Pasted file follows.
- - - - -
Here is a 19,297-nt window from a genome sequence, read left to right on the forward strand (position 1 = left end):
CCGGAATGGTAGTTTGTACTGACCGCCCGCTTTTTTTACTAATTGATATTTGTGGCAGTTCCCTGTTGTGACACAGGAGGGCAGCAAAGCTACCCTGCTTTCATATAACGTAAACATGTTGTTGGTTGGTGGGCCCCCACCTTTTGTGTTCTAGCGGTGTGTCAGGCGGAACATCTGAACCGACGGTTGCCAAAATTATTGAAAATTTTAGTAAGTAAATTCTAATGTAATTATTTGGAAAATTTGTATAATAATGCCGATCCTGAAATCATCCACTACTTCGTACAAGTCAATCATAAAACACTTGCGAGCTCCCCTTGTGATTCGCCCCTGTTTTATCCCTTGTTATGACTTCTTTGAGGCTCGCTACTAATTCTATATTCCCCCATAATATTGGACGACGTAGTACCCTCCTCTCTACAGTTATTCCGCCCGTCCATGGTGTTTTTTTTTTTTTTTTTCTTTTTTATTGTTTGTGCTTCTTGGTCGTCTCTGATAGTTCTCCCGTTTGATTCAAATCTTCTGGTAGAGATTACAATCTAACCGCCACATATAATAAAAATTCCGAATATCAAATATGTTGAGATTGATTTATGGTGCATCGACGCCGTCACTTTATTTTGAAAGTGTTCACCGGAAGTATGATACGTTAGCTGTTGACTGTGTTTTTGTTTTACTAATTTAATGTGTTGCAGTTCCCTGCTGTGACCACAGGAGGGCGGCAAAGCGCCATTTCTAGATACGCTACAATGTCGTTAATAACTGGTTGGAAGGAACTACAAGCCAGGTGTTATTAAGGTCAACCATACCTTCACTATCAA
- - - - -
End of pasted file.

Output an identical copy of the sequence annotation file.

Here is a 19,297-nt window from a genome sequence, read left to right on the forward strand (position 1 = left end):
CCGGAATGGTAGTTTGTACTGACCGCCCGCTTTTTTTACTAATTGATATTTGTGGCAGTTCCCTGTTGTGACACAGGAGGGCAGCAAAGCTACCCTGCTTTCATATAACGTAAACATGTTGTTGGTTGGTGGGCCCCCACCTTTTGTGTTCTAGCGGTGTGTCAGGCGGAACATCTGAACCGACGGTTGCCAAAATTATTGAAAATTTTAGTAAGTAAATTCTAATGTAATTATTTGGAAAATTTGTATAATAATGCCGATCCTGAAATCATCCACTACTTCGTACAAGTCAATCATAAAACACTTGCGAGCTCCCCTTGTGATTCGCCCCTGTTTTATCCCTTGTTATGACTTCTTTGAGGCTCGCTACTAATTCTATATTCCCCCATAATATTGGACGACGTAGTACCCTCCTCTCTACAGTTATTCCGCCCGTCCATGGTGTTTTTTTTTTTTTTTTTCTTTTTTATTGTTTGTGCTTCTTGGTCGTCTCTGATAGTTCTCCCGTTTGATTCAAATCTTCTGGTAGAGATTACAATCTAACCGCCACATATAATAAAAATTCCGAATATCAAATATGTTGAGATTGATTTATGGTGCATCGACGCCGTCACTTTATTTTGAAAGTGTTCACCGGAAGTATGATACGTTAGCTGTTGACTGTGTTTTTGTTTTACTAATTTAATGTGTTGCAGTTCCCTGCTGTGACCACAGGAGGGCGGCAAAGCGCCATTTCTAGATACGCTACAATGTCGTTAATAACTGGTTGGAAGGAACTACAAGCCAGGTGTTATTAAGGTCAACCATACCTTCACTATCAA